Because I wanted to maintain that slim-not-skin fit, I did an initial hot soak after I first got the Large to take some of the extra fabric out. Over time, the fabric softens up and stretches back out a bit. When that happens, I tend to do another hot soak just to crisp it up again and tighten up the jacket, even just for a few wears. I don’t have any regrets going with the Large, but I think that was mainly due to my height (6’0’) and slightly larger chest for my weight (175 lbs). Had I been maybe 5-10 lbs lighter and a couple inches shorter, Medium would definitely be the winner for me; and for most folks, going TTS is probably the right choice as well, with the exception if you prefer a longer length or have a larger upper body or have an athletic body type. One last thing I’ll mention is that the arm/sleeve width in the forearm can be a bit tight if you tend to do a lot of forearm workouts. 


The fabric is really where this jacket shines, from color to texture. As the name suggests, the fabric is quite neppy. Simply put, I think of neppy as hairy. Alternatively, you might see neppy denim and think, “man, that denim has a lot of lint on it!” More formally, it’s fabric that has pieces of cotton/yarn that stick out in an irregular pattern (not to be confused with slub). The overall look of the fabric has a pretty even balance of vertical and horizontal streaking, with the horizontal streaking being slightly more visible. However, the jacket comes across as a nicely balanced fabric that isn’t too in your face as far as the texture and nep, but much more loud in terms of the shade of indigo. Loud might be a misnomer, but it’s a blue that I think will catch people’s attention more so than a black or dark indigo denim jacket.


Having owned this piece for about nine months, I can say that the changes have been subtle, but really interesting to see. The jacket has been hot soaked three times – once at the beginning, another at the one-month mark, and another at around the six-month mark. There really was no rhyme or reason that I did so at these intervals; it was purely just having the time to do it, plus wanting to do it for the tighter fit. As you’ll see below, the jacket starts out in a much more muted and desaturated shade of indigo. After nine months it’s almost as if the blue has shed some of its timidness and the vibrant indigo underneath finally begins to unveil and reveal itself. Don’t get me wrong, I sort of enjoyed that muted turquoise-indigo in its virgin state. But the jacket will do what it does, regardless of how I feel.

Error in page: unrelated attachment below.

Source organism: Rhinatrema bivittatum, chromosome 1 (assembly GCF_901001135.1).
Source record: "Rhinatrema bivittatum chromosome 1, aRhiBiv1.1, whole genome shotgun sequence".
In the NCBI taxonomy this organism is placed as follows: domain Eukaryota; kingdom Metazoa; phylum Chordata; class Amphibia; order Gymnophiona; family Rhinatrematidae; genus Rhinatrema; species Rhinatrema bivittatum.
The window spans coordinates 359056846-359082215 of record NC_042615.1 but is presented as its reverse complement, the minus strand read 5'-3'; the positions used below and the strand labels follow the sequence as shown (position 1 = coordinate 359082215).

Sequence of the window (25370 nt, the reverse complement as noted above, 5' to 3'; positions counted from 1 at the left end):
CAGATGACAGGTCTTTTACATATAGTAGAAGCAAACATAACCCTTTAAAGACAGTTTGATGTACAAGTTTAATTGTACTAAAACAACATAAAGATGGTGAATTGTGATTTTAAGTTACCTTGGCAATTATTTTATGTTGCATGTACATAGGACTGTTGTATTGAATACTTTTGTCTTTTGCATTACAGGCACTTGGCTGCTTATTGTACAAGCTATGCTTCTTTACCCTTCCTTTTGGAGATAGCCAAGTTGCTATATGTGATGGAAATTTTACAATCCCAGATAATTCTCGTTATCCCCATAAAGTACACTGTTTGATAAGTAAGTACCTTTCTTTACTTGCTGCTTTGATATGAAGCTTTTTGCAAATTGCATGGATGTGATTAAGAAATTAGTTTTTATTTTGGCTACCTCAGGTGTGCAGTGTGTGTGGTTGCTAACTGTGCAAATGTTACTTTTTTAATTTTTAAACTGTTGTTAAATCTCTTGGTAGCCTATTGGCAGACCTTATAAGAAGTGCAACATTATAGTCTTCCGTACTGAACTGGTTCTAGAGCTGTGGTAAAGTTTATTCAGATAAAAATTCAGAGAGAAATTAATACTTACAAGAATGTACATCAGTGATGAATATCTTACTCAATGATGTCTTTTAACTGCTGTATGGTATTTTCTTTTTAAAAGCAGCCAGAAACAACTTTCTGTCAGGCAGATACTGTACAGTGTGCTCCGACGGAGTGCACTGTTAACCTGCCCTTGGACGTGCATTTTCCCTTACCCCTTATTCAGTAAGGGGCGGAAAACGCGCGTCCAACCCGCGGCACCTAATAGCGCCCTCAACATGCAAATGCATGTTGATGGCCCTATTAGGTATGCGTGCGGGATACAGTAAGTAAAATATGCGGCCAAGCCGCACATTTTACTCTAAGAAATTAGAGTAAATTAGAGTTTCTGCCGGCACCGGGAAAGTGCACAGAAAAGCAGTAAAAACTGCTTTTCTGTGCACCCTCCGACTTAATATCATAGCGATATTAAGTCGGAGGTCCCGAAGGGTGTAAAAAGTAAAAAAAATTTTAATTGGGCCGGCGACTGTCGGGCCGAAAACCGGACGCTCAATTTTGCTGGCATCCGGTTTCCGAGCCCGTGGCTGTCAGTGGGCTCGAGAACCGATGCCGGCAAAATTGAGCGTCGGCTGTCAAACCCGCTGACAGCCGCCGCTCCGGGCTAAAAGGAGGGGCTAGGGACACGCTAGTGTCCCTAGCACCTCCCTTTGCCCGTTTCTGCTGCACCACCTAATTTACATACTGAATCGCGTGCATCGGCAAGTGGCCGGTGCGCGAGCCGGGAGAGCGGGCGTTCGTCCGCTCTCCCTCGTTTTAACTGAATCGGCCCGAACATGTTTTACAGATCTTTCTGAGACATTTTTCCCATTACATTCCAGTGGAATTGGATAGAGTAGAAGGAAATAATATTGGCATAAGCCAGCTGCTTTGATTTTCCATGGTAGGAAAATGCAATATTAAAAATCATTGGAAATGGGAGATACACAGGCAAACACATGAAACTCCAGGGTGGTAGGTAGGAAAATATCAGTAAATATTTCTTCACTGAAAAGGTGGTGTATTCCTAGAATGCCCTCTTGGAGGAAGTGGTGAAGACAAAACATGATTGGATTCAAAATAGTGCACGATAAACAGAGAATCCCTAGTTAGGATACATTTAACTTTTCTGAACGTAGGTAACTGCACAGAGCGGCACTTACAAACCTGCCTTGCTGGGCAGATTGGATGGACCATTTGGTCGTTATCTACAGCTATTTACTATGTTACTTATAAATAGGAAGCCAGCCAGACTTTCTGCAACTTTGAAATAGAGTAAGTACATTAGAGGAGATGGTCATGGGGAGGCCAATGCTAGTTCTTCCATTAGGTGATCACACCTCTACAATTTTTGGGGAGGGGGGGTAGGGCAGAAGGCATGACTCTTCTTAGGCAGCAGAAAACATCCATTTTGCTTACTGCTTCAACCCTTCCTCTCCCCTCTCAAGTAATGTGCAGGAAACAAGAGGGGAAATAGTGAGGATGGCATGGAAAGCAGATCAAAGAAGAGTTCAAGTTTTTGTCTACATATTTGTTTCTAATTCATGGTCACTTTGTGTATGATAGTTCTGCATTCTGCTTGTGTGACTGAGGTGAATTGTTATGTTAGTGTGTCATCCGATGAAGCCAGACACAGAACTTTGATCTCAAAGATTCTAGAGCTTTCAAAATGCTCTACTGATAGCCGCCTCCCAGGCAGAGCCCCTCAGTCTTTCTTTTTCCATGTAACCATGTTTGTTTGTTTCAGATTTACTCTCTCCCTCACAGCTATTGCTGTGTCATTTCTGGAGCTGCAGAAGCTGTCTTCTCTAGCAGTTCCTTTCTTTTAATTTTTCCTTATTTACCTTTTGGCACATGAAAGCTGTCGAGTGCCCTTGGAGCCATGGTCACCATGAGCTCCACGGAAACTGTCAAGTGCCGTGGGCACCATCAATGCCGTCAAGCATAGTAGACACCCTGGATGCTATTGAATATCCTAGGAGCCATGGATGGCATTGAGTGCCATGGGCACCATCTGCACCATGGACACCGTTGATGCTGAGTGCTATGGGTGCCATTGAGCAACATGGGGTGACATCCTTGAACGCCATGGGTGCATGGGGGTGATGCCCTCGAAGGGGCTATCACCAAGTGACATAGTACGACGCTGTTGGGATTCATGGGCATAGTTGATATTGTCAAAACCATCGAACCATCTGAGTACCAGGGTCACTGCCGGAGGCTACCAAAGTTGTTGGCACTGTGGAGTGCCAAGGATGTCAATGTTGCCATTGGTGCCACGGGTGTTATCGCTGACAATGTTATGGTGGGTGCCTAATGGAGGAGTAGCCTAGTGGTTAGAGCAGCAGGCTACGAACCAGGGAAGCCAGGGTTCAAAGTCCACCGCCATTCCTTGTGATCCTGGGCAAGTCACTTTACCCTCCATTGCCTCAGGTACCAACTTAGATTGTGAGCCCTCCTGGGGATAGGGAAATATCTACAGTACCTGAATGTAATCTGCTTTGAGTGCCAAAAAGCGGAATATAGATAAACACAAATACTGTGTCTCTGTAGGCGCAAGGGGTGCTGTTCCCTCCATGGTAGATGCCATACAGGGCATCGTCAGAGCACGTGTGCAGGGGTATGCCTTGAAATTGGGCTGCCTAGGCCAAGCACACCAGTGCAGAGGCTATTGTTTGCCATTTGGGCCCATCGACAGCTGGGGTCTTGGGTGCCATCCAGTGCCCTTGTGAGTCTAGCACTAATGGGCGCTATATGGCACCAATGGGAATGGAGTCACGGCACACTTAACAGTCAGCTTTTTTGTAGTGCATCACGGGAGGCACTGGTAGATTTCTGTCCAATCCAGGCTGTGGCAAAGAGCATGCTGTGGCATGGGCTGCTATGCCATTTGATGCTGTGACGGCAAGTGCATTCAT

On the fades, other than the overall hue changing, the distinct fades have been slow to come by. The high stress areas are the elbows and the armpits where you’ll get some combing and bunching in the fabric, and in direct sunlight you’ll see some fades there. One area that foreshadows what is likely to come is the top of the collar where my neck and bottom of my head rubs against the top. It’s probably the brightest/lightest indigo on the whole jacket; still subtle, but it tells me the jacket still has some changes to go through in terms of overall indigo shade, before hitting the point where the indigo drops off and the underlying white yarn begins to appear.

The neppy-ness has also come out to play, with the nep yarns being more obvious and hairy than its initial state. Instead of discrete small yarns sticking out, it’s more like discombobulated blobs of yarn – much larger and opened up. But again, these are things you’ll really only notice when you’re looking at it close-up or in a macro shot.

Lastly, as customary with most 3sixteen’s jackets is a custom Tanner Goods leather patch on the inside near your back-right side of the jacket.  It’s softened up quite a bit and has darkened as you would naturally expect. Leather patina evolution photos are always a must!

As it stands now, I’ll probably be giving it another hot soak soon to tighten up the fabric once more. I tend to like the starchy/crisp feel of the jacket when it’s freshly dried as well, but that’s just a personal preference. It’ll be interesting to see how the indigo continues to saturate some more, and how long it will take before the jacket begins to shed the indigo in lieu of the inner white core. Unfortunately as the colder weather takes it’s hold in the D.C./Virginia area, I’ll probably want to reach for the heavier Type 3s more often than not, although I can certainly continue to just layer with a heavier sweatshirt underneath. After all, I did size up to a L for some layering!

The 3sixteen Indigo Nep Ranch Jacket is available at our store here. If your size is out of stock, send us an e-mail!